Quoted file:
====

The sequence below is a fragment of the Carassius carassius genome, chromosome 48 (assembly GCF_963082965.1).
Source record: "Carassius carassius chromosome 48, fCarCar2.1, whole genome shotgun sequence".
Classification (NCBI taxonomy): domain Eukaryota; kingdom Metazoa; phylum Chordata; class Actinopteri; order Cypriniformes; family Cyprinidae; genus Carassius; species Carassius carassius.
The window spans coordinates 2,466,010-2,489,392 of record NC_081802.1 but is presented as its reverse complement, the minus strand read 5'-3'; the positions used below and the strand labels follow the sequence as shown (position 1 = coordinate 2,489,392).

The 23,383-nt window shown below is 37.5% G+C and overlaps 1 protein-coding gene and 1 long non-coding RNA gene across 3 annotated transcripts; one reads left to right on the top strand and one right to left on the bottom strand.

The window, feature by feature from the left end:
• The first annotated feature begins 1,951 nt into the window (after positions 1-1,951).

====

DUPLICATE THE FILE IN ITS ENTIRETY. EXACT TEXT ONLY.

The sequence below is a fragment of the Carassius carassius genome, chromosome 48 (assembly GCF_963082965.1).
Source record: "Carassius carassius chromosome 48, fCarCar2.1, whole genome shotgun sequence".
Classification (NCBI taxonomy): domain Eukaryota; kingdom Metazoa; phylum Chordata; class Actinopteri; order Cypriniformes; family Cyprinidae; genus Carassius; species Carassius carassius.
The window spans coordinates 2,466,010-2,489,392 of record NC_081802.1 but is presented as its reverse complement, the minus strand read 5'-3'; the positions used below and the strand labels follow the sequence as shown (position 1 = coordinate 2,489,392).

The 23,383-nt window shown below is 37.5% G+C and overlaps 1 protein-coding gene and 1 long non-coding RNA gene across 3 annotated transcripts; one reads left to right on the top strand and one right to left on the bottom strand.

The window, feature by feature from the left end:
• The first annotated feature begins 1,951 nt into the window (after positions 1-1,951).